CNO Roundtable 2023

Question 6: Advice for Future Leaders

What advice do you have for nurses interested in a leadership career?

Our panelists offer their advice for aspiring nurse leaders, including non-nursing subjects to study and constructive habits to develop early.


Nancy Blake, LAC+USC Medical Center

Early in your employment, you should become familiar with budgeting and healthcare finance. It helped me to have taken courses in finance and human resources management before I became a manager.

Supporting nurses with servant leadership is crucial for nursing leaders. I also believe that being an engaged listener is a habit that people need to develop early if they want to succeed.


Annabelle Duschane Braun, MemorialCare Orange Coast Medical Center

The best advice that I can give is to be flexible, practice active listening, build relationships, and stay patient-focused.

I also recommend taking courses on emotional intelligence and leadership skills, with a specific focus on creating high-performance teams. These courses improve self-awareness, self-regulation of emotions, and the ability to motivate and inspire.


Lori Burnell, Valley Presbyterian Hospital

Always be present and listen intently to the person in front of you. You should also cultivate adaptability. Especially in the hospital setting, no two days will be alike. Blessed are the flexible!

Taking courses in healthcare finance and accounting, leadership development, and human resources management will help you understand budgets, how to grow the capabilities of others, and how to effectively deal with the challenges of a diverse workforce.


Gloria Carter, Dignity Health – St. Mary Medical Center

Find a mentor, embrace servant leadership, always lead by example, and cultivate a collaborative and inclusive culture. Learn from your challenges, don’t forget self-care, and enjoy the journey.

I would strongly encourage taking communication courses that include interpersonal, organizational, and intercultural communication as well as change management. Also, cultivate habits like setting goals, positive thinking, and challenging yourself to embrace change.


Anita Girard, Cedars-Sinai

Go easy on yourself, develop your own roadmap, and find a mentor who is leading the way you envision yourself leading. Also, learn to step away at the end of the day.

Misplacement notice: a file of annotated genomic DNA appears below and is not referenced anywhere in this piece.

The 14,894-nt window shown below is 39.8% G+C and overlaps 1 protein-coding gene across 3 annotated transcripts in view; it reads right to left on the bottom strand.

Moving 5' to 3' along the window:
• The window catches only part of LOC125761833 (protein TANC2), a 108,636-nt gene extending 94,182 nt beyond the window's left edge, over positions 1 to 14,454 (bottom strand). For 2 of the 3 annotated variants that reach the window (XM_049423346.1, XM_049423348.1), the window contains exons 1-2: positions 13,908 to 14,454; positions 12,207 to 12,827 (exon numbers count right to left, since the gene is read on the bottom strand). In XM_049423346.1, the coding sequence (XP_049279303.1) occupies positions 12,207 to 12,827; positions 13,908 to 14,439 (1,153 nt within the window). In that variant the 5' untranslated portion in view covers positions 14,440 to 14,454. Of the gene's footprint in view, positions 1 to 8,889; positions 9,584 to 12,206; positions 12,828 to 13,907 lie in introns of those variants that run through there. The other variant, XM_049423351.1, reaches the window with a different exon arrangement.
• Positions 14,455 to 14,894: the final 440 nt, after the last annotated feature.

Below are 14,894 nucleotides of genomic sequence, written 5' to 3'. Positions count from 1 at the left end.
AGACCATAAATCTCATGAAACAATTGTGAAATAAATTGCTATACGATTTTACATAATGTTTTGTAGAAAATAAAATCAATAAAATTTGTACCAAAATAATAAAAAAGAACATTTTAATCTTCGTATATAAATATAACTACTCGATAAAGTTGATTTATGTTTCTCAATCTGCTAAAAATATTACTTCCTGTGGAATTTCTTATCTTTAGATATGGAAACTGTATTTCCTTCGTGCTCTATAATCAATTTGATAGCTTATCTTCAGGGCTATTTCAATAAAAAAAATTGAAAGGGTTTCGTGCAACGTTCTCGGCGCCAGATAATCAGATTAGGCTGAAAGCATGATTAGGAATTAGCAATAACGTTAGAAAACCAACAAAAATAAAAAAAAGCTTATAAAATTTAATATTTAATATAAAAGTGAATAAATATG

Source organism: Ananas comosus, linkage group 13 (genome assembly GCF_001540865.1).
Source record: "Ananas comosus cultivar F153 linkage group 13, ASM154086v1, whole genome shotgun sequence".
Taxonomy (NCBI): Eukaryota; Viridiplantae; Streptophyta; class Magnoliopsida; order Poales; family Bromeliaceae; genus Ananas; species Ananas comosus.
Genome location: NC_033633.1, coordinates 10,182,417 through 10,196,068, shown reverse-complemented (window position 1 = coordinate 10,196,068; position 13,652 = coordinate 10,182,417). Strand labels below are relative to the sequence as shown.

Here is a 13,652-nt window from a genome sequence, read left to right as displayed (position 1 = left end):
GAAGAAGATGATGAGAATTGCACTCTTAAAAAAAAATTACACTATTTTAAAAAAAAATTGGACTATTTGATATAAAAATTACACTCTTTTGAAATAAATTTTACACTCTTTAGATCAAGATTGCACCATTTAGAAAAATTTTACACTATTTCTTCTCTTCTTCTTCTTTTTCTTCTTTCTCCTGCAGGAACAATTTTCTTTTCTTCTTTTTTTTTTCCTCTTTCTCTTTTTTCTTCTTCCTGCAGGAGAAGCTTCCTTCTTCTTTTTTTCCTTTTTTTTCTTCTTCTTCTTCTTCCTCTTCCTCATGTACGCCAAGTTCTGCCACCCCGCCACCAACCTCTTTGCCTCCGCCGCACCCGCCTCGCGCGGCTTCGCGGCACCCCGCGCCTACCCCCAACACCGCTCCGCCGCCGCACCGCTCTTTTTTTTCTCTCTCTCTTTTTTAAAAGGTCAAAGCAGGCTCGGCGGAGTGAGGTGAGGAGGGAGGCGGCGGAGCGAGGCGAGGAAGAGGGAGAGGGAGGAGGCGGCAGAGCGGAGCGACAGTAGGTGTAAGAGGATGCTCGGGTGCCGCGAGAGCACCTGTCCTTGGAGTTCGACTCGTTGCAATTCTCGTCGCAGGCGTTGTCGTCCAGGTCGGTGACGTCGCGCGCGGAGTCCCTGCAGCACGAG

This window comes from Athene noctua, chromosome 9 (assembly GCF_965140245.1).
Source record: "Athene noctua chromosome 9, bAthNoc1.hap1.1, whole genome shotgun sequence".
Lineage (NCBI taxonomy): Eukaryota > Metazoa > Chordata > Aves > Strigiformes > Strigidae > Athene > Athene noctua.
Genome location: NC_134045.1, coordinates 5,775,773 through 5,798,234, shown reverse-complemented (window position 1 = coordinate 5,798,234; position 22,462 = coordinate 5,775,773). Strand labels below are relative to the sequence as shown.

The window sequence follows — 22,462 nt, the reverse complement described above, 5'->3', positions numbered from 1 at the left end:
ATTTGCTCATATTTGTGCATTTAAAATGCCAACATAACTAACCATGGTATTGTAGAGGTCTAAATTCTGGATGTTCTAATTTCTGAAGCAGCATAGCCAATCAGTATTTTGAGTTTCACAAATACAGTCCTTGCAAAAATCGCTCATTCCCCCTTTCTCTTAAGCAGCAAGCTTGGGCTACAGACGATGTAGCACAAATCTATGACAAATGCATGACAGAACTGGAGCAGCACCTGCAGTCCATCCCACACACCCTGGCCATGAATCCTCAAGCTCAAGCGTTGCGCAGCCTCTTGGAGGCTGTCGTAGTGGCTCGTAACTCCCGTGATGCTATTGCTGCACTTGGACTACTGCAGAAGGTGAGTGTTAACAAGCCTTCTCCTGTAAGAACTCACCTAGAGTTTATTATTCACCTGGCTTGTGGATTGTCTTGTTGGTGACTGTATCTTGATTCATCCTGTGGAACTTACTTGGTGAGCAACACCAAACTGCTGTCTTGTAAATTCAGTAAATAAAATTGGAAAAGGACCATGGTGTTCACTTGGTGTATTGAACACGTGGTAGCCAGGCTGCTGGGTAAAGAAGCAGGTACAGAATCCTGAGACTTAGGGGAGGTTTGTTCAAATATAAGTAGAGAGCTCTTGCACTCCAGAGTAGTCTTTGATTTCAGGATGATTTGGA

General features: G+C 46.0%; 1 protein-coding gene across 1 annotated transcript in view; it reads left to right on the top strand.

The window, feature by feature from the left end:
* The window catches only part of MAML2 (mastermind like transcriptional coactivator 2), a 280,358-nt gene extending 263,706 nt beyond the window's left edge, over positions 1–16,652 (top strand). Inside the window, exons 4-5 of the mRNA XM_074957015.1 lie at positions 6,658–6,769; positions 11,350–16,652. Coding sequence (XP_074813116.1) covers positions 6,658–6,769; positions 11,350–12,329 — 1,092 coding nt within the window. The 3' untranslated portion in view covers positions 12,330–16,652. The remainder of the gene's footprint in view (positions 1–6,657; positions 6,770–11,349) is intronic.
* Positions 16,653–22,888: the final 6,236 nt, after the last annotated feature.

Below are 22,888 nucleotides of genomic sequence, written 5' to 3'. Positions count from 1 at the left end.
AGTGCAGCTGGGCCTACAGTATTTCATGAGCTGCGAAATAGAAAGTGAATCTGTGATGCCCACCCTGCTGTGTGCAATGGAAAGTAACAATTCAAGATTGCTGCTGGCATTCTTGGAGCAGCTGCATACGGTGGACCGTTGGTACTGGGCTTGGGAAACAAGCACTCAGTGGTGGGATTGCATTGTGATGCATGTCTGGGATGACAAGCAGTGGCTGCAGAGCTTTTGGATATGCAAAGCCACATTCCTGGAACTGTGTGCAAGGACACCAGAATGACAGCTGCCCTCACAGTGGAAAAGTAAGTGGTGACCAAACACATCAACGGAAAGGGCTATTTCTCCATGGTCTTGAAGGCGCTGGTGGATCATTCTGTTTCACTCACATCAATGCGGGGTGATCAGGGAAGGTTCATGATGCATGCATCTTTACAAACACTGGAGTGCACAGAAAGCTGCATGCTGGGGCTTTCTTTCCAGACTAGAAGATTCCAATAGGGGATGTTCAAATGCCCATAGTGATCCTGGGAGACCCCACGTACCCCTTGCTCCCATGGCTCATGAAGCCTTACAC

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Take all the leadership classes and human resources courses your organization provides, and learn the business of healthcare. I also encourage my leaders to learn to lead from their strengths rather than their weaknesses.


Karen Grimley, UCLA Health

Be present, authentic, transparent, and available. Speak up often on behalf of patients and nurses, and advocate for the resources needed to make things happen.

Never take your staff for granted, and remember to say thank you. Be a role model and act with empathy and kindness. Above all, love your job — it will give you the passion you need to led people through change.


Katie Hughes, Casa Colina Hospital and Centers for Healthcare

I wish I had honed my computer skills prior to entering leadership. Being comfortable with the software you use really helps make you more efficient.

Another skill to work on is being able to have critical conversations, where the right outcome is crucial or where emotion is high. It’s natural to want to avoid difficult conversations, but as a leader, you need to be able to address situations effectively.


Evelyn Ku, Henry Mayo Newhall Hospital

Be courageous, fearless, and willing to adjust as necessary. Stay up to date on changes in the healthcare industry, participate in continuing education, and attend conferences.

As you take care of your career, also remember to take care of yourself, physically and mentally. This is a demanding industry, and your health is as important as the patient’s. Be a role model for your staff and patients in body and mind.